Using your crystal ball, who gets protected in the expansion draft? — @lousede22
Let’s start with the rules for the 2021 expansion draft, which will help the Seattle Kraken fill out its first roster. Teams can protect seven forwards, three defensemen and one goaltender, or they can protect any combination of eight skaters and one goaltender. First- and second-year NHL players and unsigned draft choices are exempt.
I think it makes more sense for the Capitals to protect seven forwards, three defensemen and a goaltender. Using that framework, here’s a possible scenario:
Forwards (7): Alex Ovechkin, Nicklas Backstrom, Evgeny Kuznetsov, Tom Wilson, Lars Eller, Jakub Vrana, Richard Panik
Defensemen (3): John Carlson, Dmitry Orlov, Brenden Dillon
Goaltender (1): Ilya Samsonov
That would mean Washington would leave T.J. Oshie and Carl Hagelin exposed. On the blue line, Jonas Siegenthaler, Justin Schultz and Nick Jensen also would be exposed. Protecting Panik over Oshie would be a controversial move to some.
Who is most likely to go to the Kraken in the expansion draft? Who would be a total surprise? — @hansonw22
Oshie seems to be the most likely candidate. He turns 34 this month and — after next season — still will have four years left on his contract, which carries an annual salary cap hit of $5.75 million. Oshie still plays at a high level, but it is fair to question whether his production can carry an additional four years at that price.
Seattle would gain a captain-worthy player in Oshie. A heart-and-soul type of player, Oshie, who grew up in Washington state, brings emotion, grit and work ethic.
Do you expect the Caps to make any trades before the regular season? — @EmptyMaybe
I think something could happen. Much is in flux, and it seems some teams are waiting until coronavirus protocols are finalized before making more moves.
It’s no secret that Washington has a crowded blue line — especially on the right side — after its pickups in the offseason. I could see Washington, which is tight against the salary cap, try to move a defenseman.
And with the news that Henrik Lundqvist will not be joining the Capitals next season because of a heart condition, they could go out and try to find a netminder.
What’s the plan now with Jensen? The signings of Schultz and [Trevor van Riemsdyk] make the right side jammed. Is a trade incoming, or is he safe because of [Michal] Kempny having to go to LTIR? — @NateTemple_
Kempny will start the season on long-term injured reserve, which gives the Capitals some needed financial flexibility. (Kempny had surgery to repair a torn Achilles’ tendon in October and will be out six to eight months.) Washington was able to re-sign Dillon and snag Schultz in free agency.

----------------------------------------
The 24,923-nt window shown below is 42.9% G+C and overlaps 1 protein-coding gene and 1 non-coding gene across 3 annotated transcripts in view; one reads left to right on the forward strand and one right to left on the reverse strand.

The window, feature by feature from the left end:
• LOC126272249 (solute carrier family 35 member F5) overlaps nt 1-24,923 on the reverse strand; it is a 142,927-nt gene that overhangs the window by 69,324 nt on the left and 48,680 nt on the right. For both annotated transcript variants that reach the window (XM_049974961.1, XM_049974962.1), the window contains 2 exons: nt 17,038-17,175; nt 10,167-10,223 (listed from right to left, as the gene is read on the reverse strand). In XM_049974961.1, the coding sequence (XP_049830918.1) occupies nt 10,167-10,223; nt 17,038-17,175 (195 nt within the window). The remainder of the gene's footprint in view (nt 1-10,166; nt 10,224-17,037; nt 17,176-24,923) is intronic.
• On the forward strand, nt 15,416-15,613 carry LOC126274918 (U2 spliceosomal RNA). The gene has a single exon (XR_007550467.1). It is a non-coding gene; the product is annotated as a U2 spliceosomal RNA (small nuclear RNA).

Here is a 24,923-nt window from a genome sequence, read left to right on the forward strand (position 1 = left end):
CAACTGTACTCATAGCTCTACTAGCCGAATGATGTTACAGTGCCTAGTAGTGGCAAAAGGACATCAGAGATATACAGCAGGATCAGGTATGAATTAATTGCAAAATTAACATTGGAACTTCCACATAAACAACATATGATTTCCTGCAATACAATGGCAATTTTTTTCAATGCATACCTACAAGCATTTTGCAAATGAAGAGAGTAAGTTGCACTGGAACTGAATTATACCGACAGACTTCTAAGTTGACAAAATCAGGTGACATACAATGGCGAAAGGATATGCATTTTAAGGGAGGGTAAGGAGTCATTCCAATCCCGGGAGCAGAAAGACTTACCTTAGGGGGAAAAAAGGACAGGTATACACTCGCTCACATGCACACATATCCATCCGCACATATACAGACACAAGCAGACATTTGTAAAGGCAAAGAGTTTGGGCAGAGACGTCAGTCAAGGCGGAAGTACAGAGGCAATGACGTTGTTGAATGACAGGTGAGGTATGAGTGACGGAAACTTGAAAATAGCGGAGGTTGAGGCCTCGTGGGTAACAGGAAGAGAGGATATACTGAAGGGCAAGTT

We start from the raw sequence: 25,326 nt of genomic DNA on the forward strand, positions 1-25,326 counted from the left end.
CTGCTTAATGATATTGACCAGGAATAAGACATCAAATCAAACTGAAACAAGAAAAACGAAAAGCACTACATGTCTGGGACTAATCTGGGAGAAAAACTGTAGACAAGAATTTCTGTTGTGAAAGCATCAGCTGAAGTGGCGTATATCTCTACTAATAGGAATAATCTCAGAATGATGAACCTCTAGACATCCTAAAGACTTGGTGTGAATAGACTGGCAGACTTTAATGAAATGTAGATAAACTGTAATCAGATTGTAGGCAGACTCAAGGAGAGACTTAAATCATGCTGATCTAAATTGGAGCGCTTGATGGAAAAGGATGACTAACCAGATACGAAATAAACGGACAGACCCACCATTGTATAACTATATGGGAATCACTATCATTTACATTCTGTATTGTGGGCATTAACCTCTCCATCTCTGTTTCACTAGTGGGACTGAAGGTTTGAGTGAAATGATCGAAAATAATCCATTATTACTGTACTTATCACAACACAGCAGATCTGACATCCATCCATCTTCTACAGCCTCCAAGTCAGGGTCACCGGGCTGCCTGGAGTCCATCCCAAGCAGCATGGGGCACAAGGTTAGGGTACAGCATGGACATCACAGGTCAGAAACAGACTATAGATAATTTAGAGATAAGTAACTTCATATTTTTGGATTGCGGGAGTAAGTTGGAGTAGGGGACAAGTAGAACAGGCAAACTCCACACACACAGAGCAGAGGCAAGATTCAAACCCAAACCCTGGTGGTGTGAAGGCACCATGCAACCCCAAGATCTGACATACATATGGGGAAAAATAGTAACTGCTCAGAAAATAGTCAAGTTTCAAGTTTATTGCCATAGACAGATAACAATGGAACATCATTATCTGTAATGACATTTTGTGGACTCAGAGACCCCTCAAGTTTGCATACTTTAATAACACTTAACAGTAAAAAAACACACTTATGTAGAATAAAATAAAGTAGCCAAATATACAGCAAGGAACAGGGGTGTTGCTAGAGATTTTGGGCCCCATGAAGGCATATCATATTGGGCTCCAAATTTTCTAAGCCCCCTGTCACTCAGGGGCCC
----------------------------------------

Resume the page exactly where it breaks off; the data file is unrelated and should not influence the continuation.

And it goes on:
Jensen seems like a possible trade candidate, but if another defenseman gets hurt in training camp, he is an easy option to plug in. New assistant coach Kevin McCarthy, who is in charge of the blue line, has said the team needs “at least eight guys that can play at an NHL level” because of the unconventional season. Keeping Jensen, who has trended upward recently, could be the easiest route.
With eight defensemen (Kempny hurt obviously) and only 11 forwards, who do you think fills that 12th spot, and who’s the seventh man for defense? — @SchmidtStroke
Barring any additional movement, the 12th forward spot seems as if it will go to Daniel Sprong, whom the Capitals signed to a two-year, $1.45 million deal in September. Sprong was acquired from the Anaheim Ducks for defenseman Christian Djoos in February. Sprong is the cheap forward option Washington needed to stay under the salary cap. He may be the best fit to slot in on the third line, filling the absence of Ilya Kovalchuk.
I think the Capitals’ blue line will look like this to start the season:
They also have Paul LaDue, Fehervary and prospect Alexander Alexeyev at their disposal. With a crowded right side of the blue line, the Capitals appear to have a competition on their third pairing.
How can we believe in a bounce-back season by Evgeny Kuznetsov? — @JimCapsCup
Kuznetsov definitely had a drop in production last season. The Russian center tallied only 19 goals and 33 assists in 63 games. That was his lowest point total since he had 37 points (in 80 games) in 2014-15.
There’s one big reason to think Kuznetsov could find his stride again: Peter Laviolette. The Stanley Cup-winning coach was hired by Washington not only to get immediate results from a veteran group but also to push the players, hold them accountable when they aren’t at their best and reset the team’s culture. Kuznetsov could benefit from that style of coaching. He has been streaky over the past two years, with flashes of brilliance followed by mental mistakes or a lack of effort. For Kuznetsov to get back to his 2018 self, consistency will be key.
Is the league really planning to play an entire (if shortened) season with no fans in arenas? — @salsa_wits
The NHL is still working out its return-to-play details, but I would not expect to see fans in home arenas to start the season. That could change if local restrictions ease.